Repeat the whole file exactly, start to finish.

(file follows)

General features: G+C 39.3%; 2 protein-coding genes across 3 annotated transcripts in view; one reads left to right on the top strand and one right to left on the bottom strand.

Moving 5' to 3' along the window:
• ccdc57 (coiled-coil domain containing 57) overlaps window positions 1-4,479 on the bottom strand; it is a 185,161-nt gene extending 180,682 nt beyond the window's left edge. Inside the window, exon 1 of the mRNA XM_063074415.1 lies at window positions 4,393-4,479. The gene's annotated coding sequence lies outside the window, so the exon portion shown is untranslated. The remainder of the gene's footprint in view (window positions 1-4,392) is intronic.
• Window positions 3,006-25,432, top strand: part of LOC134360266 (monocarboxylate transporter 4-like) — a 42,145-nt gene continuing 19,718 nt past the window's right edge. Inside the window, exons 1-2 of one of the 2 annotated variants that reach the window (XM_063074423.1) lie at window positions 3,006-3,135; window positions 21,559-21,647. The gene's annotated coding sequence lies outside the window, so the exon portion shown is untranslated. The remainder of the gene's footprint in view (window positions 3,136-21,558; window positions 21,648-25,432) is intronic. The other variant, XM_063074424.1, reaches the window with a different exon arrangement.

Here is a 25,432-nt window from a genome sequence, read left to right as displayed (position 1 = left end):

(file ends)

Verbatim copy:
General features: G+C 39.3%; 2 protein-coding genes across 3 annotated transcripts in view; one reads left to right on the top strand and one right to left on the bottom strand.

Moving 5' to 3' along the window:
• ccdc57 (coiled-coil domain containing 57) overlaps window positions 1-4,479 on the bottom strand; it is a 185,161-nt gene extending 180,682 nt beyond the window's left edge. Inside the window, exon 1 of the mRNA XM_063074415.1 lies at window positions 4,393-4,479. The gene's annotated coding sequence lies outside the window, so the exon portion shown is untranslated. The remainder of the gene's footprint in view (window positions 1-4,392) is intronic.
• Window positions 3,006-25,432, top strand: part of LOC134360266 (monocarboxylate transporter 4-like) — a 42,145-nt gene continuing 19,718 nt past the window's right edge. Inside the window, exons 1-2 of one of the 2 annotated variants that reach the window (XM_063074423.1) lie at window positions 3,006-3,135; window positions 21,559-21,647. The gene's annotated coding sequence lies outside the window, so the exon portion shown is untranslated. The remainder of the gene's footprint in view (window positions 3,136-21,558; window positions 21,648-25,432) is intronic. The other variant, XM_063074424.1, reaches the window with a different exon arrangement.

Here is a 25,432-nt window from a genome sequence, read left to right as displayed (position 1 = left end):